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‫ SQL Server Security- 2nd Section- Server and Database Roles

IRCAR201401198
Date: 2014-01-15
 
  1. Introduction
SQL Server has many features that support creating secure database applications. Common security considerations, such as data theft or vandalism, apply regardless of the version of SQL Server you are using. Data integrity should also be considered as a security issue. If data is not protected, it is possible that it could become worthless if ad hoc data manipulation is permitted and the data is inadvertently or maliciously modified with incorrect values or deleted entirely. In addition, there are often legal requirements that must be adhered to, such as the correct storage of confidential information. Storing some kinds of personal data is proscribed entirely, depending on the laws that apply in a particular jurisdiction.
Each version of SQL Server has different security features, as does each version of Windows, with later versions having enhanced functionality over earlier ones. It is important to understand that security features alone cannot guarantee a secure database application. Each database application is unique in its requirements, execution environment, deployment model, physical location, and user population. Some applications that are local in scope may need only minimal security whereas other local applications or applications deployed over the Internet may require stringent security measures and ongoing monitoring and evaluation.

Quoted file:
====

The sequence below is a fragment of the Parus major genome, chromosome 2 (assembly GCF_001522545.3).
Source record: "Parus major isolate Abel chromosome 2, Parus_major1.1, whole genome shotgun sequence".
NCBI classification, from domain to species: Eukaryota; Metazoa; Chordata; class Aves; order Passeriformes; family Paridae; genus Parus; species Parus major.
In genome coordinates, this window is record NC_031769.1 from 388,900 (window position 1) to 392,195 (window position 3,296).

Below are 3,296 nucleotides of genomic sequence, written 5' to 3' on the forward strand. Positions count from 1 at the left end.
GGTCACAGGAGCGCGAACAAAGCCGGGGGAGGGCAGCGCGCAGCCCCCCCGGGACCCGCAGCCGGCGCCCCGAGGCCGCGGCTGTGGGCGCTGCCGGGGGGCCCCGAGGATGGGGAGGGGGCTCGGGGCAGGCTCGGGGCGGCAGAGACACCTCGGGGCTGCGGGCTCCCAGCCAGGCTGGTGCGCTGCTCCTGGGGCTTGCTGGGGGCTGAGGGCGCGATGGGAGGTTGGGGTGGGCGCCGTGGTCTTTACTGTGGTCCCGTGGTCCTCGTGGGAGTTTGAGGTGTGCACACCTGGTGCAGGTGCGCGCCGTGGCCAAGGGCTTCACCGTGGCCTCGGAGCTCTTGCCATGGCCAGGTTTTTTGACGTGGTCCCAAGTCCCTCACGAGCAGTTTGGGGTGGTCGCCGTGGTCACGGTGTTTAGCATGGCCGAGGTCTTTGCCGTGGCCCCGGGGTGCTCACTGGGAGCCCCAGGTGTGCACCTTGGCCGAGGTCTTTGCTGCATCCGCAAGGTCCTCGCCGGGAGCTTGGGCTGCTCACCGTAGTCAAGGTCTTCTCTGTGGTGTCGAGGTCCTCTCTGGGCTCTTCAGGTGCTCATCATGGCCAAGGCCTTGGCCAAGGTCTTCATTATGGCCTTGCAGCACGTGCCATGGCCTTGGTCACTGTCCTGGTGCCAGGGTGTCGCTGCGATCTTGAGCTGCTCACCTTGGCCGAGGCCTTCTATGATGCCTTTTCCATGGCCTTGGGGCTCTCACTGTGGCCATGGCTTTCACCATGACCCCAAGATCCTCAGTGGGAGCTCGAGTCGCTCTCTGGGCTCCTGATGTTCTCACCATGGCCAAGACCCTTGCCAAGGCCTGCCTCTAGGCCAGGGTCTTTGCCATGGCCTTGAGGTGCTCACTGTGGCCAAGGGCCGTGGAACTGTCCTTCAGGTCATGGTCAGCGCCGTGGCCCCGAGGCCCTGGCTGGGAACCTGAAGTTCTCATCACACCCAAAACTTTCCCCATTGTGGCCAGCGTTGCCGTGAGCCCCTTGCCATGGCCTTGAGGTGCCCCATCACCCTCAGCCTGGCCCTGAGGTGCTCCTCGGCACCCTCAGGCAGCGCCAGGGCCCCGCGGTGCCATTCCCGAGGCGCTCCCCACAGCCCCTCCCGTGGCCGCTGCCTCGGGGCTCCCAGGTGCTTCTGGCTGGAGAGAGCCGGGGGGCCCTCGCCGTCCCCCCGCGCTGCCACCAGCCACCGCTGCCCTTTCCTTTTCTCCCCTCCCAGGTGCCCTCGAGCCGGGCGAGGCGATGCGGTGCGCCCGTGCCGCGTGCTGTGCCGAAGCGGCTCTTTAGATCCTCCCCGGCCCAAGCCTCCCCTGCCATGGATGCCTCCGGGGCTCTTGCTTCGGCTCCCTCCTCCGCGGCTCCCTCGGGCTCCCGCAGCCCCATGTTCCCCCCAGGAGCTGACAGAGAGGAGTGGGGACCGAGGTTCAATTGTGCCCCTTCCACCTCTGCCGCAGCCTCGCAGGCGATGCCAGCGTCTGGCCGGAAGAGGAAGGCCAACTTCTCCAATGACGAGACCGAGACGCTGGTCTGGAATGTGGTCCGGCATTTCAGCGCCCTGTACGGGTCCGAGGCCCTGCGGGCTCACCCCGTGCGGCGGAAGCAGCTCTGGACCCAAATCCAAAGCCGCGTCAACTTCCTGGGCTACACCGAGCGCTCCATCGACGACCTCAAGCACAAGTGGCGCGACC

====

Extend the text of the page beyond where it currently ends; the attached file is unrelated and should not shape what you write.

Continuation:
The security requirements of a SQL Server database application should be considered at design time, not as an afterthought. Evaluating threats early in the development cycle gives you the opportunity to mitigate potential damage wherever a vulnerability is detected.
Even if the initial design of an application is sound, new threats may emerge as the system evolves. By creating multiple lines of defense around your database, you can minimize the damage inflicted by a security breach. Your first line of defense is to reduce the attack surface area by never to granting more permissions than are absolutely necessary.
The topics in this section briefly describe the security features in SQL Server that are relevant for developers, with links to relevant topics in SQL Server Books Online and other resources that provide more detailed coverage.
 
  1. Server and Database Roles in SQL Server
All versions of SQL Server use role-based security, which allows you to assign permissions to a role, or group of users, instead of to individual users. Fixed server and fixed database roles have a fixed set of permissions assigned to them.
 
2.1.        Fixed Server Roles

Fixed server roles have a fixed set of permissions and server-wide scope. They are intended for use in administering SQL Server and the permissions assigned to them cannot be changed. Logins can be assigned to fixed server roles without having a user account in a database.
 
Security Note